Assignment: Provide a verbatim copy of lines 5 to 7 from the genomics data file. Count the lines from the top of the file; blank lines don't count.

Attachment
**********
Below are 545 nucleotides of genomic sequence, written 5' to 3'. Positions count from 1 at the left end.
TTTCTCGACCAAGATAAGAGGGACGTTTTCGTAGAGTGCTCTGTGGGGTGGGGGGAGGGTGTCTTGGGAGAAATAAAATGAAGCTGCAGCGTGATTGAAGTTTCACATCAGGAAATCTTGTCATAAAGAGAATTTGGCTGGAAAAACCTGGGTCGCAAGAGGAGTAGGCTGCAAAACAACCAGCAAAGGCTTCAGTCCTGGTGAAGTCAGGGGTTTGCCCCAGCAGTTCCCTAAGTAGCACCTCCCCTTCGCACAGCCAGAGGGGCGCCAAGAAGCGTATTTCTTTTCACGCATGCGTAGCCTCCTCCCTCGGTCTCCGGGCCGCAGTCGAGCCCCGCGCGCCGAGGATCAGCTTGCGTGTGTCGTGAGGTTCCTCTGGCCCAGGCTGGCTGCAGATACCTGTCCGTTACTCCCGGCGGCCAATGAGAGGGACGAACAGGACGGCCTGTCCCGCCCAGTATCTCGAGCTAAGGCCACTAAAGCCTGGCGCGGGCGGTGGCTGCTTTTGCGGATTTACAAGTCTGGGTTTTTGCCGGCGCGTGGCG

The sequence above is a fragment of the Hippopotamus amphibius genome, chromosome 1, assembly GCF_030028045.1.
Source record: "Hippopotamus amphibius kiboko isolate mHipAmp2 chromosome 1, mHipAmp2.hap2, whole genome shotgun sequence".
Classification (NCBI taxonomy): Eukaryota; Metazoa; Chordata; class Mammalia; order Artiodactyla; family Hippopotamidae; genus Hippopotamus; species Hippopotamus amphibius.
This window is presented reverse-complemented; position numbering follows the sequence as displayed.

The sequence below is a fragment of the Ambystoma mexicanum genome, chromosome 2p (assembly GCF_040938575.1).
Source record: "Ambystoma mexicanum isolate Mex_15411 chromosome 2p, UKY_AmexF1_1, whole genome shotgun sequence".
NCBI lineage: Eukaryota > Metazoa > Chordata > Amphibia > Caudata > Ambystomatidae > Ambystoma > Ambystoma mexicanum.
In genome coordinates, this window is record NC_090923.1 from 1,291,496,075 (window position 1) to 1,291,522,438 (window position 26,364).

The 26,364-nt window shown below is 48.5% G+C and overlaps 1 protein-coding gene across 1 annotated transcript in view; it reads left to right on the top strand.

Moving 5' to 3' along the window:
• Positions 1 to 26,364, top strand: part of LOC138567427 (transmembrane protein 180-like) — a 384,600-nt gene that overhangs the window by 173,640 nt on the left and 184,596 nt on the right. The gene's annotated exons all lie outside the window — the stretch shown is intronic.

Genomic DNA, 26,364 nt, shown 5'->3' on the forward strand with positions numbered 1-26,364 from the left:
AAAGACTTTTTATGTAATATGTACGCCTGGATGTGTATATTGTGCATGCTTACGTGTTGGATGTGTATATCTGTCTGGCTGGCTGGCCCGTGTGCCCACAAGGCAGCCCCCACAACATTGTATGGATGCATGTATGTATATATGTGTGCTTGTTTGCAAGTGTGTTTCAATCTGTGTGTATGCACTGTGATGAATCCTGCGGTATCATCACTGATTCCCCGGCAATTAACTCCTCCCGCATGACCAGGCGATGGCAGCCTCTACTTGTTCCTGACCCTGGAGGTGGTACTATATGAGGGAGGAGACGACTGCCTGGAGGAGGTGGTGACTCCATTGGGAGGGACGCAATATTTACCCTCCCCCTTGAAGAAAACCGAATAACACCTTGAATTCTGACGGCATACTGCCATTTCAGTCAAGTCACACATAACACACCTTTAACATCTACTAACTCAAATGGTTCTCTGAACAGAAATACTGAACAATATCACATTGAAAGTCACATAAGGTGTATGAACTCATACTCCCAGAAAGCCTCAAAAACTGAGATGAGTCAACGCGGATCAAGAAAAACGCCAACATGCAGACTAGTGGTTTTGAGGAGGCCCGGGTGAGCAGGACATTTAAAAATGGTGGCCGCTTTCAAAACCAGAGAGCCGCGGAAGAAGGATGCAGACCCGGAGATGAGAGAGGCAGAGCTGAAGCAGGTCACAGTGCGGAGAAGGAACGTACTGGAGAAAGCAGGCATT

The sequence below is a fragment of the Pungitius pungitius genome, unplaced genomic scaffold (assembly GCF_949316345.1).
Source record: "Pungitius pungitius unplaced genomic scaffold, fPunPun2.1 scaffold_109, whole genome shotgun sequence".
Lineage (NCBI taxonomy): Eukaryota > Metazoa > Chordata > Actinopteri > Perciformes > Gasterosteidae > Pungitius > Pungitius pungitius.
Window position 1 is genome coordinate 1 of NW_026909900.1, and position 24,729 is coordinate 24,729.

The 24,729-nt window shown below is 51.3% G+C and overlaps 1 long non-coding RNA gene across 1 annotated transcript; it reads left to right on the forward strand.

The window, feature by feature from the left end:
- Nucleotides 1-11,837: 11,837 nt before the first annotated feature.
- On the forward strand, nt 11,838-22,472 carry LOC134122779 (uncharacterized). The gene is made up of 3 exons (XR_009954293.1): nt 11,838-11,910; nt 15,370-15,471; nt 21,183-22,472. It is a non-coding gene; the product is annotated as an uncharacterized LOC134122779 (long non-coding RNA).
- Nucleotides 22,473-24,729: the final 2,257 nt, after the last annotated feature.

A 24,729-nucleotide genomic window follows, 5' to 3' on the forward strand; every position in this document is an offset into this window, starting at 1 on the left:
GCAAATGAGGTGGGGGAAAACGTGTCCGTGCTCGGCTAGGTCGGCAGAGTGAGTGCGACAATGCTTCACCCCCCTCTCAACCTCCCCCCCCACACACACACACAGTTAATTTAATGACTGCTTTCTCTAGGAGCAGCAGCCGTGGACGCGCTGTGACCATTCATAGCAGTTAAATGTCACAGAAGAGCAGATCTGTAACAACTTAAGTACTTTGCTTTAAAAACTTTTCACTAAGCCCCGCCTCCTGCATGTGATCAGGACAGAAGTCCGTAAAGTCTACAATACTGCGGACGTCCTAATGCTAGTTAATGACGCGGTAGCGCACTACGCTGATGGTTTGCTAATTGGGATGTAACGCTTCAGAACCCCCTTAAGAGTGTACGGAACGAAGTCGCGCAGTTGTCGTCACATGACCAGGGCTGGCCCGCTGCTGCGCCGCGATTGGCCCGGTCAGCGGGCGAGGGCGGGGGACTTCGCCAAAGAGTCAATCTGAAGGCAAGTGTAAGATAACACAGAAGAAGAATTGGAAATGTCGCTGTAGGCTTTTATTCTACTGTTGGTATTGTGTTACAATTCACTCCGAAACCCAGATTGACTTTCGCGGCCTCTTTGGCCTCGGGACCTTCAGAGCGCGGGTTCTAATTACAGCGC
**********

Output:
Classification (NCBI taxonomy): Eukaryota; Metazoa; Chordata; class Mammalia; order Artiodactyla; family Hippopotamidae; genus Hippopotamus; species Hippopotamus amphibius.
This window is presented reverse-complemented; position numbering follows the sequence as displayed.

The sequence below is a fragment of the Ambystoma mexicanum genome, chromosome 2p (assembly GCF_040938575.1).